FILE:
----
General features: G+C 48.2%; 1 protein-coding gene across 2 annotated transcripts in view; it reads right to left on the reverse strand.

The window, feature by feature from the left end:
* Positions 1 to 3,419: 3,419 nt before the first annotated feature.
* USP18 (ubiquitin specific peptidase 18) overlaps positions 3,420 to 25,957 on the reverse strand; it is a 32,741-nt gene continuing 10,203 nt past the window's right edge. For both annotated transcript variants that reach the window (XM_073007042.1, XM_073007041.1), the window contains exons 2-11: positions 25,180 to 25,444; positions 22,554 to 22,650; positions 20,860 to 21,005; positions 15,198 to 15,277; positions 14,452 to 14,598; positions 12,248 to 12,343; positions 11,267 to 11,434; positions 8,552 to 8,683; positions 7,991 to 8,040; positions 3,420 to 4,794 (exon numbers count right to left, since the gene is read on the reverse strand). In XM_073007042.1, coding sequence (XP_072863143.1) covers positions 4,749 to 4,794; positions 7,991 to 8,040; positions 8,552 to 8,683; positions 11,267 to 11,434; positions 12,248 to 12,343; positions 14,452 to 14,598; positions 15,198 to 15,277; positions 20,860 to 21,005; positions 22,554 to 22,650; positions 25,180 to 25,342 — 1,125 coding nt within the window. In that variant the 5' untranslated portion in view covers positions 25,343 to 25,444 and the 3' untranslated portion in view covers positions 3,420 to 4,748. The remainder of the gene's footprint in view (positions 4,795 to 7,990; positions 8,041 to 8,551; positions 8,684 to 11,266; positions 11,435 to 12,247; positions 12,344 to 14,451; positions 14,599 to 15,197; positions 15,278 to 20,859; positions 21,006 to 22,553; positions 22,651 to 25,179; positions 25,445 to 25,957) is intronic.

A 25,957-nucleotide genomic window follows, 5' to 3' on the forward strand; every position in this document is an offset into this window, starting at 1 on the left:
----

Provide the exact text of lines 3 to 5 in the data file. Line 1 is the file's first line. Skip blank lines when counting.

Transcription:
* Positions 1 to 3,419: 3,419 nt before the first annotated feature.
* USP18 (ubiquitin specific peptidase 18) overlaps positions 3,420 to 25,957 on the reverse strand; it is a 32,741-nt gene continuing 10,203 nt past the window's right edge. For both annotated transcript variants that reach the window (XM_073007042.1, XM_073007041.1), the window contains exons 2-11: positions 25,180 to 25,444; positions 22,554 to 22,650; positions 20,860 to 21,005; positions 15,198 to 15,277; positions 14,452 to 14,598; positions 12,248 to 12,343; positions 11,267 to 11,434; positions 8,552 to 8,683; positions 7,991 to 8,040; positions 3,420 to 4,794 (exon numbers count right to left, since the gene is read on the reverse strand). In XM_073007042.1, coding sequence (XP_072863143.1) covers positions 4,749 to 4,794; positions 7,991 to 8,040; positions 8,552 to 8,683; positions 11,267 to 11,434; positions 12,248 to 12,343; positions 14,452 to 14,598; positions 15,198 to 15,277; positions 20,860 to 21,005; positions 22,554 to 22,650; positions 25,180 to 25,342 — 1,125 coding nt within the window. In that variant the 5' untranslated portion in view covers positions 25,343 to 25,444 and the 3' untranslated portion in view covers positions 3,420 to 4,748. The remainder of the gene's footprint in view (positions 4,795 to 7,990; positions 8,041 to 8,551; positions 8,684 to 11,266; positions 11,435 to 12,247; positions 12,344 to 14,451; positions 14,599 to 15,197; positions 15,278 to 20,859; positions 21,006 to 22,553; positions 22,651 to 25,179; positions 25,445 to 25,957) is intronic.

A 25,957-nucleotide genomic window follows, 5' to 3' on the forward strand; every position in this document is an offset into this window, starting at 1 on the left: